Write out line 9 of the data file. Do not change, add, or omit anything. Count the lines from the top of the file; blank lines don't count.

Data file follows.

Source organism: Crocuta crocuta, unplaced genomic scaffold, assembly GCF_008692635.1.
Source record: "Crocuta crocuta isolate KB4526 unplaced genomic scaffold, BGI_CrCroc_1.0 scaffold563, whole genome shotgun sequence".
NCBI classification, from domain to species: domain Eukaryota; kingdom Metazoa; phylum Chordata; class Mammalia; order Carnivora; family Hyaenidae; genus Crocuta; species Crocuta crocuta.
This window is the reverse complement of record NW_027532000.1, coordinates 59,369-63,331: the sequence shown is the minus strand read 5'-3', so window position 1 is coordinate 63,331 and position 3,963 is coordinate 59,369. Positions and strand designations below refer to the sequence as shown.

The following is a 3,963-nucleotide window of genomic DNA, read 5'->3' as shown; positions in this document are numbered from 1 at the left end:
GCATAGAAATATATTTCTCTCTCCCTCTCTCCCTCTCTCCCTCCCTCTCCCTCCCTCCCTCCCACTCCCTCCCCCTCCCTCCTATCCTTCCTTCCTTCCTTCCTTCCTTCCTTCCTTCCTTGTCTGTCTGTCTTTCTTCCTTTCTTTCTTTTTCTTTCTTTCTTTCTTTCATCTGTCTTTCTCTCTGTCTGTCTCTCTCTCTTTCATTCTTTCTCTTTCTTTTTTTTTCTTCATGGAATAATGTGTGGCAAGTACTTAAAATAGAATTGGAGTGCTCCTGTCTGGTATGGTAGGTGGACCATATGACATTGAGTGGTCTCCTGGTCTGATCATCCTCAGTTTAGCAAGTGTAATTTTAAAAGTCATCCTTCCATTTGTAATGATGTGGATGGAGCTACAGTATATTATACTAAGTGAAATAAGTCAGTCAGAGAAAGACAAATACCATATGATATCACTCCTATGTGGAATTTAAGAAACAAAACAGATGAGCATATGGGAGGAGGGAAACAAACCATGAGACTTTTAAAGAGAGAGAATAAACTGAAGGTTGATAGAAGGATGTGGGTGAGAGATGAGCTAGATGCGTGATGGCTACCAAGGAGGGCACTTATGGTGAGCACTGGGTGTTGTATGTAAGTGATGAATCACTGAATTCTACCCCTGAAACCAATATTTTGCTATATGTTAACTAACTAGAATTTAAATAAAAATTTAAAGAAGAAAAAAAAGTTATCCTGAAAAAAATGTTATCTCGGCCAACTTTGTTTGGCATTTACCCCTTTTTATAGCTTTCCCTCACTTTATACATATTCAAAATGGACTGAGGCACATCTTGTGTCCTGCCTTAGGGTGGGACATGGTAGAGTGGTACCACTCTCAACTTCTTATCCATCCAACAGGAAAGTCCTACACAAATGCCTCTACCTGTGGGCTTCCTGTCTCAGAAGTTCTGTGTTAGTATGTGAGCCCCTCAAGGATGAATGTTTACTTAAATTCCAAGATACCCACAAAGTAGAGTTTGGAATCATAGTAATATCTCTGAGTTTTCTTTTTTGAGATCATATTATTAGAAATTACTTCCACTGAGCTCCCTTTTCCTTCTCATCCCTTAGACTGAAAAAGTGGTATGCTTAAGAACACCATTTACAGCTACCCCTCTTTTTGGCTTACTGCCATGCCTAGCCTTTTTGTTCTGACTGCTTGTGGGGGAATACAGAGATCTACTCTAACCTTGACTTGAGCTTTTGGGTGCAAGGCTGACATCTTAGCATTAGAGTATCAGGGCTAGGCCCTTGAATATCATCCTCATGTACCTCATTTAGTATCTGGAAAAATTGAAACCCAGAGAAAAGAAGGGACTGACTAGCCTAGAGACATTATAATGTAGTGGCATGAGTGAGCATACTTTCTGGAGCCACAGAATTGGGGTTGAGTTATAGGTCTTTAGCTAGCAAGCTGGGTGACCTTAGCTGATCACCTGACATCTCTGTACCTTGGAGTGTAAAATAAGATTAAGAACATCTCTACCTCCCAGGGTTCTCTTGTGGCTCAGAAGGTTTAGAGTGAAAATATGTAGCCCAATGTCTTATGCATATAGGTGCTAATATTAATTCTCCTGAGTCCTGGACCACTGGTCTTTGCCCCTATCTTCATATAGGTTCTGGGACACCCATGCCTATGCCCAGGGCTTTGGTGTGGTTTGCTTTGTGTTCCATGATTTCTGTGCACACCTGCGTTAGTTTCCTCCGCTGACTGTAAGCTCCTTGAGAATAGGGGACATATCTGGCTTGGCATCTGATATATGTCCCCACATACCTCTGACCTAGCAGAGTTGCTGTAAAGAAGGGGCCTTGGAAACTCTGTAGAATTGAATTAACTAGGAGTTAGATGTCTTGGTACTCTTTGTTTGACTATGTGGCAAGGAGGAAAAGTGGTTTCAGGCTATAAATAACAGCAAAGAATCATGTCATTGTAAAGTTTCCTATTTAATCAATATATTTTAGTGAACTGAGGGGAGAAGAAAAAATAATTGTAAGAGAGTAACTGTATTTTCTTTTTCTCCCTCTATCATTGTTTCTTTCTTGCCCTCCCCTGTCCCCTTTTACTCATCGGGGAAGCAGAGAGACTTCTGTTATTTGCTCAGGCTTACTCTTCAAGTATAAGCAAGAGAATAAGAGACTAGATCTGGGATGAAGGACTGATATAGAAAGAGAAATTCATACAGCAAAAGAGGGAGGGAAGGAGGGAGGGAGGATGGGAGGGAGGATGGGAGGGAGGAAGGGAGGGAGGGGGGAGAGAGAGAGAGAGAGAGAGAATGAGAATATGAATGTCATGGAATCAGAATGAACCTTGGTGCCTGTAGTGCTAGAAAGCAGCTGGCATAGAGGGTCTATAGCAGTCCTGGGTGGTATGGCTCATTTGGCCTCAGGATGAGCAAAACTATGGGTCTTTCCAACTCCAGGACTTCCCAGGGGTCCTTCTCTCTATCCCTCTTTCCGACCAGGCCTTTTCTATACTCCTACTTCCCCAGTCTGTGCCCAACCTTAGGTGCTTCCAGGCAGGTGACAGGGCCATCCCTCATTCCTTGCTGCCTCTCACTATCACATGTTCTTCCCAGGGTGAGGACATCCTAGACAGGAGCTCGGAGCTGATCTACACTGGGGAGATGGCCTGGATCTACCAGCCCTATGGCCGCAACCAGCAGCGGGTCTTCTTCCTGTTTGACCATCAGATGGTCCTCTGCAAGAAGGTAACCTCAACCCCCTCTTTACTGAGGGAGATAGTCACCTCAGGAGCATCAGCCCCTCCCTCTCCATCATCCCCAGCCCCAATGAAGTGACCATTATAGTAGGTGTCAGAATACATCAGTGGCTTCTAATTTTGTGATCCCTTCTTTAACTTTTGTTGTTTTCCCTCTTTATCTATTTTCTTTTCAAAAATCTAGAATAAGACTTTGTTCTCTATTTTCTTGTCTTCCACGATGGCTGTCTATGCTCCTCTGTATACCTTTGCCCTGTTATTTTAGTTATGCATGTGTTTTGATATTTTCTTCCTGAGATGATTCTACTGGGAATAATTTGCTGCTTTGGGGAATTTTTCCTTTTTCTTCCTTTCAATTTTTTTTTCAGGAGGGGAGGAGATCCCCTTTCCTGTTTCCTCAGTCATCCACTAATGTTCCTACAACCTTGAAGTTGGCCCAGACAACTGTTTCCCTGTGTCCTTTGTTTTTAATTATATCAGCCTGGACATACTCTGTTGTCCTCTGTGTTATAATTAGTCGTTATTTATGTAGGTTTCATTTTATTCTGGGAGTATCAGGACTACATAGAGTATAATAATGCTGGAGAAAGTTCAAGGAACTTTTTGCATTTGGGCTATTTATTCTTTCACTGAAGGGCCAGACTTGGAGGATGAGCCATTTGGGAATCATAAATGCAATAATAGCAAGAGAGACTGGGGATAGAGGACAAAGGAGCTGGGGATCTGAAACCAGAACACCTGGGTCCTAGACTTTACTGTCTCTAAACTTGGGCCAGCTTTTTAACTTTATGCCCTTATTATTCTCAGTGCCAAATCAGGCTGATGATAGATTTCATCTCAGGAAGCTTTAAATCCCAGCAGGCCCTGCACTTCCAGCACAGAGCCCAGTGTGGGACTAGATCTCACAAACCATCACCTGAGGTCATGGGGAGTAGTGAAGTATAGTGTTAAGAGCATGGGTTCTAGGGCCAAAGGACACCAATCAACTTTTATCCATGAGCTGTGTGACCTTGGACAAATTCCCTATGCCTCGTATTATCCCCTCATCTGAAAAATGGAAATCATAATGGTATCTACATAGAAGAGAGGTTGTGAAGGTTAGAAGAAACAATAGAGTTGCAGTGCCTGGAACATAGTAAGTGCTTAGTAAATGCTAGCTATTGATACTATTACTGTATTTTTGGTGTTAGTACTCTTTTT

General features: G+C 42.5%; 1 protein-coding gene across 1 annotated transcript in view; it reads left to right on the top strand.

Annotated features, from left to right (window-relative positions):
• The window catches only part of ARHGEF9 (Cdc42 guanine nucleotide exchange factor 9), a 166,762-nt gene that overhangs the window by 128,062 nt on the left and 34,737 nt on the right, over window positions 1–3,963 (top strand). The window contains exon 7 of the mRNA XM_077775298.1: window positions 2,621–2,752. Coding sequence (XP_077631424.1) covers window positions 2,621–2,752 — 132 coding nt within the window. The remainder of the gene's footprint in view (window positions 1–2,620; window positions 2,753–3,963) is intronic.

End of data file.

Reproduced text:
• The window catches only part of ARHGEF9 (Cdc42 guanine nucleotide exchange factor 9), a 166,762-nt gene that overhangs the window by 128,062 nt on the left and 34,737 nt on the right, over window positions 1–3,963 (top strand). The window contains exon 7 of the mRNA XM_077775298.1: window positions 2,621–2,752. Coding sequence (XP_077631424.1) covers window positions 2,621–2,752 — 132 coding nt within the window. The remainder of the gene's footprint in view (window positions 1–2,620; window positions 2,753–3,963) is intronic.